Given the nature of our sport it is inevitable that spearos are going to have run ins with sharks. Luckily here in New Zealand there are few around and encounters while not rare are unusual. Generally these encounters involve "taxmen" stealing fish and the most common is feeling a sharp tug on your floatline as a bitey takes your fish off your float.
Attacks are very rare but a few general guidelines will help keep you safe:
1. Always iki your fish - Nothing attracts sharks more than struggling fish so dispatch them as quickly as possible. Don't be concerned about the blood this may spill as blood will attract a shark from nearby whereas the vibrations of a wounded fish attract them from miles away.
2. Never ever attach fish to your body - Keep your fish on your float. The best way to transport your catch is in a plat; these are small boats that keep the fish right out of the water. Another very good way is by using a fish stringer. This is a spike with a bit of mono that keeps your fish on your float. The main benefit of a stringer over threading your fish straight onto your floatline is that if a shark does take your fish the mono will snap. This prevents a shark from taking off with your whole rig.
3 Look him in the eye - Like all fish, nothing scares sharks more than eye contact. If a shark does turn up either you or your buddy need to eyeball him at all times.
4 Dive in schools - Never dive alone in sharky areas. In high risk situations such as blue water or while berleying diving in groups is much safer.
5 Don't shoot them - The best way to make a shark angry and lose your gear is to put a shaft into them. If they get really close a good prod with your spear should scare them off.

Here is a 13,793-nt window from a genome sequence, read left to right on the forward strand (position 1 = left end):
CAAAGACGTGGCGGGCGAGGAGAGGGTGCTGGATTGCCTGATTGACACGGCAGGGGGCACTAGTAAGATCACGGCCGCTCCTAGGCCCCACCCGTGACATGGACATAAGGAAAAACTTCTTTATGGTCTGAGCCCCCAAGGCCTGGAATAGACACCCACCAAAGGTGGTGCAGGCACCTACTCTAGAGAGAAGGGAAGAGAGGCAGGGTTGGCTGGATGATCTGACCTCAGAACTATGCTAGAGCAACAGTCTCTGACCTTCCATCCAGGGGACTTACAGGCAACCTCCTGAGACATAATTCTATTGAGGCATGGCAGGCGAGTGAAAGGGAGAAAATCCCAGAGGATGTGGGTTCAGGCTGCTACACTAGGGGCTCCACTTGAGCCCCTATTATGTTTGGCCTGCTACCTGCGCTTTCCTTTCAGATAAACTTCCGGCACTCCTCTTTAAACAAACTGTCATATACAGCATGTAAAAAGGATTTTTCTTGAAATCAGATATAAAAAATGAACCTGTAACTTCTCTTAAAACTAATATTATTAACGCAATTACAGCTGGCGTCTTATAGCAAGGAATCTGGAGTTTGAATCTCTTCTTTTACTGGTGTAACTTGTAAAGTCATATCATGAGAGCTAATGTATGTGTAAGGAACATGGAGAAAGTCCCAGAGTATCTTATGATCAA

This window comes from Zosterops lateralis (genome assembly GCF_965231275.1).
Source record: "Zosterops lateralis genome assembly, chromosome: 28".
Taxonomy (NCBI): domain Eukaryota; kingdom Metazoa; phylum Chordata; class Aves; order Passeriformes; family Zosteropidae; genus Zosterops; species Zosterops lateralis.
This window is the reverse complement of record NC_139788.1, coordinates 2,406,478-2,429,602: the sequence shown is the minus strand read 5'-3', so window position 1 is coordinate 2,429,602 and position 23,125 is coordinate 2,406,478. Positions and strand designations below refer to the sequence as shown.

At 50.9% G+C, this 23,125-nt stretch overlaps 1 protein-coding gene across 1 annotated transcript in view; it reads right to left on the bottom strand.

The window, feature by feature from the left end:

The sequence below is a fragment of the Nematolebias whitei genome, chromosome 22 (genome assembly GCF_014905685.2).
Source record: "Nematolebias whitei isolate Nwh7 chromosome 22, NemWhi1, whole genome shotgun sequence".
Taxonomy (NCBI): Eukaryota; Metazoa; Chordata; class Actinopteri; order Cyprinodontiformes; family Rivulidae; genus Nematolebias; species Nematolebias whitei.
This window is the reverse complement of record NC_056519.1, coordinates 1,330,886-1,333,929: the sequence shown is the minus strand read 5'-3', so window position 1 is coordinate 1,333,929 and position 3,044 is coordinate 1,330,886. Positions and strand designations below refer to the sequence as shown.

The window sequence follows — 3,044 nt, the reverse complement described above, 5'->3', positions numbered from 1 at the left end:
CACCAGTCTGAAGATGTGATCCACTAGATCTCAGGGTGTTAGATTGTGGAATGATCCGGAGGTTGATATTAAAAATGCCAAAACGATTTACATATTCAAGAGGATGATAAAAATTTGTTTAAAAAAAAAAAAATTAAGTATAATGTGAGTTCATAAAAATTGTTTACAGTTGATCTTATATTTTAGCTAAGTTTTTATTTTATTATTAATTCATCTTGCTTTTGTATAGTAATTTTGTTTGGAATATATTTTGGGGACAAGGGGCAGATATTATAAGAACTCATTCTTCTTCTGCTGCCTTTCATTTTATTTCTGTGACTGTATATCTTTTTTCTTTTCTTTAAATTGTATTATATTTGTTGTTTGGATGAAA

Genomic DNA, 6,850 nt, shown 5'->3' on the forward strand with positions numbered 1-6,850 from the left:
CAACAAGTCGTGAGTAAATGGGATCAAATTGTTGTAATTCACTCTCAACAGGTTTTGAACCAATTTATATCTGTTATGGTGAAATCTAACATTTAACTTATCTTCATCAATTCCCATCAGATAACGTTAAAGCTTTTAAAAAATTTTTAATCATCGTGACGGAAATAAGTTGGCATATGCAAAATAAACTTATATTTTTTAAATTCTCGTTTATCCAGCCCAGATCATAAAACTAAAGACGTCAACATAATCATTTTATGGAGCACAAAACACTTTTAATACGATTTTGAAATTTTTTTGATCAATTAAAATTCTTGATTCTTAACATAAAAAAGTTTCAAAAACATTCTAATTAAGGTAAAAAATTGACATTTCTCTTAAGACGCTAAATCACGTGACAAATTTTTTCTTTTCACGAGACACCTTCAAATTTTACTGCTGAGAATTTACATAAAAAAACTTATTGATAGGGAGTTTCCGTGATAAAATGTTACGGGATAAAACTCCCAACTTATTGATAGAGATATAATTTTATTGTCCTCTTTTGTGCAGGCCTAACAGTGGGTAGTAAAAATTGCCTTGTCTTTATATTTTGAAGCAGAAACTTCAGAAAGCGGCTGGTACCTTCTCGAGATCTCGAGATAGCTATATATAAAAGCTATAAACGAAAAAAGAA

6 Only dive in freshwater
Here are a few of the most common sharks seen in New Zealand:
The bronzie would account for 99% of shark encounters in New Zealand. Being a coastal shark they hang out in all the same areas as spearos and are notorious for pinching fish off floats.
They are a pretty big shark and are a bronzey brown on top with a white underbelly.
While considered dangerous elsewhere they're pretty tame around New Zealand and a sighting is generally no reason to get out.
The mako shark is one of the fastest fish in the sea and gets pretty frisky.
They're an oceanic pelagic so it is a little unusual to come across one unless you're diving in the blue water or on off-shore pinnacles.
They are pretty intimidating with their gaping mouths and the energetic way they approach you but are generally pretty safe to be around.
Another oceanic wanderer the blue shark is occasionally seen by spearos diving off-shore pinnacles or blue-water. They are very inquisitive and kind of docile and will come right in very close to check you out. They are recognised by their long narrow body, elongated snout and long pectoral fins.
They're not really considered dangerous.
|SEVEN GILL SHARK
Seven gillers are dinosaurs. The only shark of their genus still around they're an ancient species and easily recognizable by their blunt noses, lack of dorsal fin and, if you really need to count them, seven gill slits.
They're not a particularly common sight for spearos but I'd be careful if you bump into one. They'll be easy enough to scare off and won't be aggressive but I wouldn't let one get behind me while I was dealing with a fish.
|GREAT WHITE SHARK
The biggest, scariest and bitiest of them all: While extremely rarely seen by divers it is suggested that you get out of the water if you do.